JAKARTA, March 2 (Reuters) — An Indonesian court on Thursday ruled the country’s poll body must halt election procedures for more than two years, a surprise verdict that divided legal experts over whether a district court has the power to delay a 2024 presidential vote.
Deciding on a civil lawsuit launched by an obscure political party formed in 2020, the Central Jakarta district court said the election commission must cease all ongoing processes for two years, four months and seven days, according to the court’s website.
The Just Prosperous People’s Party, or Prima Party, last year sued the election commission, depo 25 bonus 25 known by its Indonesian abbreviation KPU, after it said the party had failed to pass a verification process.
The court could not be reached for comment and it was not immediately clear why it had ordered the delay, which would move the election back to 2025 at the earliest.
Hasyim Asy’ari, the head of KPU, told Reuters it would appeal the decision at a higher court.
The Prima Party did not immediately respond to a request for comment.
The polls scheduled for Feb.
14 next year are set to elect a new president and parliament to govern Southeast Asia’s biggest economy and its most populous country.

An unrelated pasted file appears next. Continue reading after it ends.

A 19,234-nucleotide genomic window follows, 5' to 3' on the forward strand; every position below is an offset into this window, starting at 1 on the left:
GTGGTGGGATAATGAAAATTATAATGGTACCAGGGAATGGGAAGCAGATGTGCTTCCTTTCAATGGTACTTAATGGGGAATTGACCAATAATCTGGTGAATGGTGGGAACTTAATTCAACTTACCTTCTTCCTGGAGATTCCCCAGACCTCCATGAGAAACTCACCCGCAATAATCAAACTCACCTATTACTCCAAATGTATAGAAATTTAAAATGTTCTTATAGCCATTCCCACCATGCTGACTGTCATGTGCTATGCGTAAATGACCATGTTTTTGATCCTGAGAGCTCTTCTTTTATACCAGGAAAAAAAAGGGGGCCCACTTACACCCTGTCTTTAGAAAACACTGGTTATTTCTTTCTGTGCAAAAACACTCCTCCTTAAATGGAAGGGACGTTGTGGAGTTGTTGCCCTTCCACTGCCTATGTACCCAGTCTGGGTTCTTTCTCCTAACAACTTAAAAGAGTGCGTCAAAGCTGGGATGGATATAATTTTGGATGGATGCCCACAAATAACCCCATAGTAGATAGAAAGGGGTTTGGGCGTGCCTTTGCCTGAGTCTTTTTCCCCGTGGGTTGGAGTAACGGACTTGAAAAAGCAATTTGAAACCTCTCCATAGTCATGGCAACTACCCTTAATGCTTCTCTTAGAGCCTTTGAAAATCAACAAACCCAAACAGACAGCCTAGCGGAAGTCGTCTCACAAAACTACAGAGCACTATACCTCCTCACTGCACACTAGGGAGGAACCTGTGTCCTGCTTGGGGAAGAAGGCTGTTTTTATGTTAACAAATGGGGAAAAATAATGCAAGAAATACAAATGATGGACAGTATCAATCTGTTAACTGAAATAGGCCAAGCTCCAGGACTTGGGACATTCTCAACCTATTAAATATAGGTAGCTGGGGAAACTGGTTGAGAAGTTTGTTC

Bivitri Susanti, a constitutional court expert from the Indonesia Jentera School of Law, said the verdict could only be legally binding if the KPU does not appeal, or if it loses at higher courts.
«However, I must note that in the election law, there is no avenue to challenge through a district court like this. This is outside of the court’s authority,» she said.
Indonesia’s law and human rights minister, Yasonna Laoly, said he would not comment until he had read details of the ruling.
Titi Anggraini of election watchdog Perludem said the court had acted beyond its authority, calling the verdict «weird, awkward and suspicious».
Andalas University law expert Feri Amsari said the court should have ruled on the party verification process, instead of ordering an election delay.
(Reporting by Ananda Teresia and Stefanno Sulaiman; Writing by Gayatri Suroyo; Editing by Martin Petty)